Thursday, May 15, 2008

Ask a Working Woman Survey 2008

In national elections, it can be frustrating to watch women being taken seriously only as a demographic while the issues that impact them are almost entirely ignored. Who "soccer moms" might support is discussed ad nauseam, but no time is spent discussing the policies that actually impact working mothers in this country - things like maternity leave, the challenge of finding an employer who will provide a flexible work schedule, fair pay, and health benefits for families. This is a challenge we are facing once again, as commentators and politicians alike discuss who women will support without mentioning the ways in which different candidates or parties will support - or fail to support - us. Our votes, it seems, are important. Our voices are not.

This is why the AFL-CIO and Working America have joined up to produce the Ask a Working Woman Survey 2008. As one reader, who wrote last night to encourage me to post on this survey, points out:
The survey is an opportunity for working women in America to tell decision-makers what it's like to be a working woman in America in election years....

Opinions will be collected through June 20, 2008. The findings will be announced to decision makers and released in nationwide media in order to highlight and help improve the status of the working mothers, daughters, sisters, grandmothers, aunts, cousins, and nieces in all of our American families...

In 2006, more than 22,000 working American women took the survey. The majority of those women said they were concerned most about fundamental economic issues like paying for health care, not having retirement security, and pay not keeping up with the cost of living--or with the pay of their male counterparts.

In this year of economic and political uncertainty, it is more important than ever to ensure that working women have a voice in the debate for the future of the American economy. We want to hear what working women need – health care, pension benefits, flex time – to make the juggling act that is working womanhood a little bit easier.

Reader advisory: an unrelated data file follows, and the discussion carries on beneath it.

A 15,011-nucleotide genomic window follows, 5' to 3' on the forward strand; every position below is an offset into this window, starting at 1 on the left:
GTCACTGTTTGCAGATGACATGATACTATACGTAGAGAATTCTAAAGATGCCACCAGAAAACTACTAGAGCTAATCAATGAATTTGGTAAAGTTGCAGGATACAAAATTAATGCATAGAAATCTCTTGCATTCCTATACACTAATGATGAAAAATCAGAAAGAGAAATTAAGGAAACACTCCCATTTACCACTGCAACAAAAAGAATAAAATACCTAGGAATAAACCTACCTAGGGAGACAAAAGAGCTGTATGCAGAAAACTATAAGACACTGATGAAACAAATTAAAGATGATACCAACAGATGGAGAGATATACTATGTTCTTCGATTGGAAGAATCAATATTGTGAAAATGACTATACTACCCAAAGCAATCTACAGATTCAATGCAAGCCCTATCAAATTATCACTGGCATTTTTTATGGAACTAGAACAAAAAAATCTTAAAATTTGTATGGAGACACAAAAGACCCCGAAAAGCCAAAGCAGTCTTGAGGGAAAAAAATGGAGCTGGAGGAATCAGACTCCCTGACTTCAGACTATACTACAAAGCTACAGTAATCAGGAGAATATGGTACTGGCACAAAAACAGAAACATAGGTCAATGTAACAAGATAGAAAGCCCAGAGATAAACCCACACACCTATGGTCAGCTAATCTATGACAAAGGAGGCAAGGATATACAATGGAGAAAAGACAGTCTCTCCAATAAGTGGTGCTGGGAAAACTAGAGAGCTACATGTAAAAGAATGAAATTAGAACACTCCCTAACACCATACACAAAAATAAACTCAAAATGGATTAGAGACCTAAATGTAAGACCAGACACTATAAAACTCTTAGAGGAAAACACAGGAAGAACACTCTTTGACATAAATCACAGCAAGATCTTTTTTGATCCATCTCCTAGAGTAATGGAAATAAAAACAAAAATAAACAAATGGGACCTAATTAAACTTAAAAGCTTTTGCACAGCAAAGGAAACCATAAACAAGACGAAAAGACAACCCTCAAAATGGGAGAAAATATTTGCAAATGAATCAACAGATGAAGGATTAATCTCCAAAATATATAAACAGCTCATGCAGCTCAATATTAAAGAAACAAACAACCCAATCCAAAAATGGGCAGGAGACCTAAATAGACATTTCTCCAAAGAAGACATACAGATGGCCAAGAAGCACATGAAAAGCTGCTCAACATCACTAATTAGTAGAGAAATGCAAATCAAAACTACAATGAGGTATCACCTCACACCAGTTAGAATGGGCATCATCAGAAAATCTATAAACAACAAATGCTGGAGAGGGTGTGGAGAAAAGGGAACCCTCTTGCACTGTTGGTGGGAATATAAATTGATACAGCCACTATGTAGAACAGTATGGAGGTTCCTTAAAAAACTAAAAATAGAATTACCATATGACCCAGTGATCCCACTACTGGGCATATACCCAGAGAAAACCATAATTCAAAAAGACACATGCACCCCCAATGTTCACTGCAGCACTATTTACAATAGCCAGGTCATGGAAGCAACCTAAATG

You can learn more about this survey and its sponsors at the AFL-CIO News Blog, or jot me a line and I'll send your questions along to our inside connections (yes, we are very important), and we'll post the responses here.

Happy survey taking!

6 comments:

Anonymous said...

I took the survey. Some of the questions are difficult to answer e.g. "Did you vote in the last election or like so many were unable to?" (or something like that) and the choices were yes or no. Several questions would have been better worded individually rather than trying to fit them into one. I am not a trained survey builder, but I think that if one wants valid information, the questions should be simple and asked in various formats for consistency, as well as having a space for "does not apply to me" or perhaps "what type of job are you in - public service, health care, business, etc." Many public service jobs have fixed steps for pay, but the benefits for males such as ease of employment, viewed as having more authority, etc. are factors in the workplace.

natalie said...

Also, they will probably get fewer responses than they would if they did not make women agree to receive emails from them before beginning the survey. I think that the AFL-CIO is great, and I'm sure that a lot of people won't mind getting updates - but others will not fill it out just out of fear of junk mail in the in-box.

La Pobre Habladora said...

Both excellent points! I have sent an email to our friends at Massey Media who have been working on this project, and hopefully we'll hear from them soon!

La Pobre Habladora said...

Oh - and in the meantime, if you have a question you'd like to see on the survey that didn't get included - leave it here in the comments!

Sarah said...

Thank you, anonymous, for your feedback. I will pass that up the chain = nothing worse than a confusing survey.
Except maybe spam, which is what natalie refers to in her post. Requesting email is two-fold, I think. One, it is to ensure that people don't take the survey multiple times. The statistics will be crunched by a well-known polling firm and treated as data points. The other reason for the email request, as I understand it, is to alert audiences to the survey results, which come in late June, and further information about women and economy.
THANK YOU for helpful feedback! - Sarah

La Pobre Habladora said...

Sarah - thanks for the speedy reply! I look forward to seeing the results in June!